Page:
Quantitas materiæ est mensura ejusdem orta ex illius densitate et magnitudine conjunctim.
The quantity of matter is the measure of the same, arising from its density and bulk conjunctly.
(Newton, translation by Motte)
This is Newton’s definition of mass. Newton had to be extremely clear about his terms: many of them were new. He needed definitions to communicate clearly with professional scientists. This is what definitions are for.
There is a tradition of using definitions in science education. In modern times, the core knowledge movement has embraced definitions – you can prove that a learner has learnt them.
But using definitions for learning has problems. A good definition has a subtlety and precision of language that makes them inaccessible to learners. You need to understand the concept before the definition is useful.
The definition of mass that I use is: mass is the resistance of a body to acceleration. But by the time you have understood the term acceleration, you’ve got a good grasp of mass already.
So I don’t give students a written definition of mass and expect them to be able to do anything with it. Instead, when I teach mass, I get students to experience it.
I need to keep mass and weight separate in my students’ minds, so everything has to happen horizontally. I get them to push a trolley with masses on – I ask them to accelerate and decelerate the trolley with their hands. Everyone has to do it. They get to feel mass as a resistance to changing speed. It’s a different sort of knowledge – it is still core knowledge, but it isn’t a definition.
Using written definitions takes some thought.
Definitions are useful when the meaning builds upon concepts learners already have a strong grasp of. Momentum, for example, needs a definition: it is the product of mass and velocity. You don’t teach momentum before students know mass and velocity (there is a well established sequence of teaching science, developed over centuries). For teaching, definitions need meaning.
“I am implying – well, no, I am stating – that every teacher should get his or her students to think about the meaning of material.”
(Willingham – Why Don’t Students Like School?)
Every lesson I saw this week and last had a section on definitions. The method I have seen most has been:
Define the concept in your own words.
Look at an ‘official’ definition.
Part 1 is an attempt to get students to think about the meaning, but it is very challenging. I think too challenging. The writer needs to have a very clear overview not only of the phenomena, but also the limits, context and potential misunderstandings of the phenomena. Before you can define a word, you need an expert’s understanding of it. It is far more likely that this exercise will have students practising (and learning) something incorrect.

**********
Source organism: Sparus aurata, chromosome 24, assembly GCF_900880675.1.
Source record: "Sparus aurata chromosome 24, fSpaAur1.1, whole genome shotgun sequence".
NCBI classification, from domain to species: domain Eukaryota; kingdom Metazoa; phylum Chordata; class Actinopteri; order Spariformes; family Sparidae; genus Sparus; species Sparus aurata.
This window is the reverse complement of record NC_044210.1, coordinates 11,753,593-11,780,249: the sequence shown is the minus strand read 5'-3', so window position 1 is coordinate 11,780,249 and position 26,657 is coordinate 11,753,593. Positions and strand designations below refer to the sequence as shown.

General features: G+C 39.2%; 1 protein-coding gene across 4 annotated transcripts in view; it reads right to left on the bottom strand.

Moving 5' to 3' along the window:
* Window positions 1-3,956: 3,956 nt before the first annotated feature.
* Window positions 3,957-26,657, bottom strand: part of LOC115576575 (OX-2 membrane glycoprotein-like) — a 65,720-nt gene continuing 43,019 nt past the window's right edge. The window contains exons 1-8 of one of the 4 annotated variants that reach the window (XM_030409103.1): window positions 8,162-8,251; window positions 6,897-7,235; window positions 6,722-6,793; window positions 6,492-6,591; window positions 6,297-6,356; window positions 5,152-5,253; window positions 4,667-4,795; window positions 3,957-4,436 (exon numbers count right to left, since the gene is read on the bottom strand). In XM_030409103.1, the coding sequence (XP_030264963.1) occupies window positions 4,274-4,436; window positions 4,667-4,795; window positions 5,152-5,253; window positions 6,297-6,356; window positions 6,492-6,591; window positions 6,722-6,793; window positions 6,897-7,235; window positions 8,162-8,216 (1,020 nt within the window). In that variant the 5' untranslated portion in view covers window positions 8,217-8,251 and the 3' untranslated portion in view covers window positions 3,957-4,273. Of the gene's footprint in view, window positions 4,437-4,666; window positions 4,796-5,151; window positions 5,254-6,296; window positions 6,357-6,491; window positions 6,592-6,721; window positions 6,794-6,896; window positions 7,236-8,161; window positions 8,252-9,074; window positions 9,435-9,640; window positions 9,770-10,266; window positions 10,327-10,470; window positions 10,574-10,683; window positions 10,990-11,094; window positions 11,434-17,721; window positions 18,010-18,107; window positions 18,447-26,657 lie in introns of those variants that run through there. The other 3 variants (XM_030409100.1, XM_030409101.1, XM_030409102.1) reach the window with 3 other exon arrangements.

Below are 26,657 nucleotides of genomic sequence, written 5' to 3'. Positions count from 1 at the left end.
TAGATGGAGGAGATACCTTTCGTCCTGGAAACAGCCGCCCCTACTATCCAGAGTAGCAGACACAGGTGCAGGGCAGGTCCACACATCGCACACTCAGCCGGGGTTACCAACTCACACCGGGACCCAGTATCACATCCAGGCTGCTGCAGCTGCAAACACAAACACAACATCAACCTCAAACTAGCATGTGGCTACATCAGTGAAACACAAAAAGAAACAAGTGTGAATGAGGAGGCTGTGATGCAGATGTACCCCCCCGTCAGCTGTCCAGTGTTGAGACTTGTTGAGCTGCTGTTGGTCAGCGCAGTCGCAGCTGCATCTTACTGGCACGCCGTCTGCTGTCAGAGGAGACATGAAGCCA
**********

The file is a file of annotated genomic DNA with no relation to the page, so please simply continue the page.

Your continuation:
Part 2 involves reading, but typically not deep reading, so is a far less memorable activity. And memory is what we are aiming for.
My first rule of definitions is to ensure that learners already have a decent understanding of the concept.
My second rule of definitions is use a good one. Don’t ‘invent’ one on the fly: it takes time to refine a decent definition and you want a consistent definition between teachers and across years. It makes sense to use the exam board definition if available.
Here is a different model for teaching definitions:
- Experience the phenomena – erosion, rotation, current. This could be through practical work, simulations and models, video etc.
- Discuss the phenomena. Assess whether your learners have seen what you wanted them to see (plan this section – ask really good questions and make sure everyone can answer).
- Show the definition you want them to learn.
- Read the definition closely. Explore the clever wording. What does it say? What doesn’t it say? Is it perfect? What words did the writer use? I use sentence starters to prompt questioning, evalaution and rewording: I wonder….. In other words…. This would be better if…
Definition: Gravitational potential energy – a name used to describe energy when it is stored in objects in high places that can fall down.
(Exploring Science 7)
Student 1: I wonder what happens if it can’t fall down?
Student 2: In other words, objects that are high up and can fall down have gravitational potential energy.
Student 3: This would be better if it explained how the energy was stored in the object.
- Practise recalling the definition: call and response; catch one partner; memory games…
- Read the word in texts.
- Practise using the word in sentences, verbally and in writing.
(Current) To make the bulb brighter, …..
(Rotation) You need a fixed point for rotation, because….
- Encourage the use of the keyword in longer explanations.
- Practise using the verb/noun/adjective form of the verb (e.g. reflect, reflection, reflected).
Learning takes repetition: if want your students to commit the definitions to long term memory, you will have to revisit these activities several times. You should check the retention over weeks and terms.
In summary: definitions are worth learning if they mean something to the learner.